In public speaking, listening and implementing feedback is the most efficient way to progress. It can help propel you to the next level.
First you need to recruit a tribe who can give you honest valuable feedback:
Once you have found your feedback tribe, what next?
1. Shut down your ego
Growth happens when you are open to hearing new perspectives. If your ego takes all the space, there will be no space for growth.
2. Accept your tribe’s feedback like a present
Your tribe gives you their personal perspective on how they experienced your speech. Take their feedback like a true gift. This is how they felt and understood from your presentation. Their reaction was genuine. So treat their feedback with respect.
3. Don’t get defensive
If you feel the need to argue on a point of feedback you received...stop - breathe – stay quiet.
Your tribe is telling you to rework your presentation for a reason. It does not matter if you worked hard, if the examples you found are great, or if your mother liked it. Your audience did not get your point. Concentrate on their needs, not how long you have spent working on it. Ultimately, it is your fault they did not get your message, not theirs.
Once you end your speech, the words are out and you cannot take them back. Arguing with your feedback tribe on how they felt about your speech is like feeding guests a burnt meal and telling them that they cannot find it horrible because you spent a lot of time cooking and they should find it delicious. It comes down to understanding that your speech is for the audience, not for yourself. As a speaker, you are only on stage to serve.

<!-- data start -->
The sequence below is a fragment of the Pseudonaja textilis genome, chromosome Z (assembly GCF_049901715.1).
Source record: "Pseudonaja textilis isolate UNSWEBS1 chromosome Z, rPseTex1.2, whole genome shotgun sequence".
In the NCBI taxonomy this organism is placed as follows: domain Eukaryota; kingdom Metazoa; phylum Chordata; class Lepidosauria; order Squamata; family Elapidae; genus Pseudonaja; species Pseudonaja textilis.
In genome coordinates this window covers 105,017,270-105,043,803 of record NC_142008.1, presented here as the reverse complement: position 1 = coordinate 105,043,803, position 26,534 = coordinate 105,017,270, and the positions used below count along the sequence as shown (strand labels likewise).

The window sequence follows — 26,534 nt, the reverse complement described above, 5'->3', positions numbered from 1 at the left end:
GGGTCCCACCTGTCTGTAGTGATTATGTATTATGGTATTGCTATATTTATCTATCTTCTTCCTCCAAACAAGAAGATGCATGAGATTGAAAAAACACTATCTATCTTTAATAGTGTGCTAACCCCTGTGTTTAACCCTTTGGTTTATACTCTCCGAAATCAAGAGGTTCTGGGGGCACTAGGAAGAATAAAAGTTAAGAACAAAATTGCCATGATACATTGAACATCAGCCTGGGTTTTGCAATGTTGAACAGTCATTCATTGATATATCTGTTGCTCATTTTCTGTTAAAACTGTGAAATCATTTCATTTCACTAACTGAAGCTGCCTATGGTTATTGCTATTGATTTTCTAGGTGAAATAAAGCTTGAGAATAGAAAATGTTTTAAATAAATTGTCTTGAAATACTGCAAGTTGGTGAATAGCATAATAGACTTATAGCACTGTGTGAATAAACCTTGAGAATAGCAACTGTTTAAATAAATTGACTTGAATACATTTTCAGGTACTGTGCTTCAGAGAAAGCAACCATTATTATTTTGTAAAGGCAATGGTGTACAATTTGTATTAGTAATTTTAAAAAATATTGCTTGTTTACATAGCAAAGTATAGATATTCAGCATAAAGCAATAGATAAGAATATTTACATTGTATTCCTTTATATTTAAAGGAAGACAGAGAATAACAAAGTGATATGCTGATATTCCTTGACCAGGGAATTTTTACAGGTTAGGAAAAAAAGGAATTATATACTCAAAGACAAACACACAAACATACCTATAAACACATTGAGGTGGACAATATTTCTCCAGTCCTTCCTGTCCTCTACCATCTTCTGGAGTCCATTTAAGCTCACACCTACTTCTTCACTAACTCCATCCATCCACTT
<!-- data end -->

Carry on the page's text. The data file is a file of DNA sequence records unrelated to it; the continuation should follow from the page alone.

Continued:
4. Be selective
Feedback such as “that was great” or “it was the worst thing I ever heard” are equally useless. There is nothing specific, hence it will not take you to the next level. From a technical perspective, you can ignore entirely those comments – even if one feels extremely good. On occasion, you can ask your tribe to explain. What exactly was great? What exactly made it terrible? In this way, initially useless feedback can serve a purpose. But be careful not to alienate your tribe by being too pushy. Sometimes, remaining silent and smiling is the best option.
Valuable feedback contains specific information with actual description of a precise attribute and its consequences:
“ You started every single sentence with ..”so”..this filler word distracted me from the content and the message of your speech..”
“ You kept going backward and forward on stage, you made me sea sick and I could not listen to you after 3 minutes”
“ Your speech content was very entertaining, filled with great stories, however I missed your point and what you wanted us to do at the end..”
Every piece of criticism we receive contains water, sand and gold.
Let the extreme nonspecific feedback wash off you like water.
Deal emotionally with the sand -> the feedback that itches you emotionally.
Find the golden nuggets -> the feedback that takes you to the next level.
Feedback is a piece of information. Your attitude towards it can transform sand into golden nuggets. It’s up to you to filter it and find where the treasure is.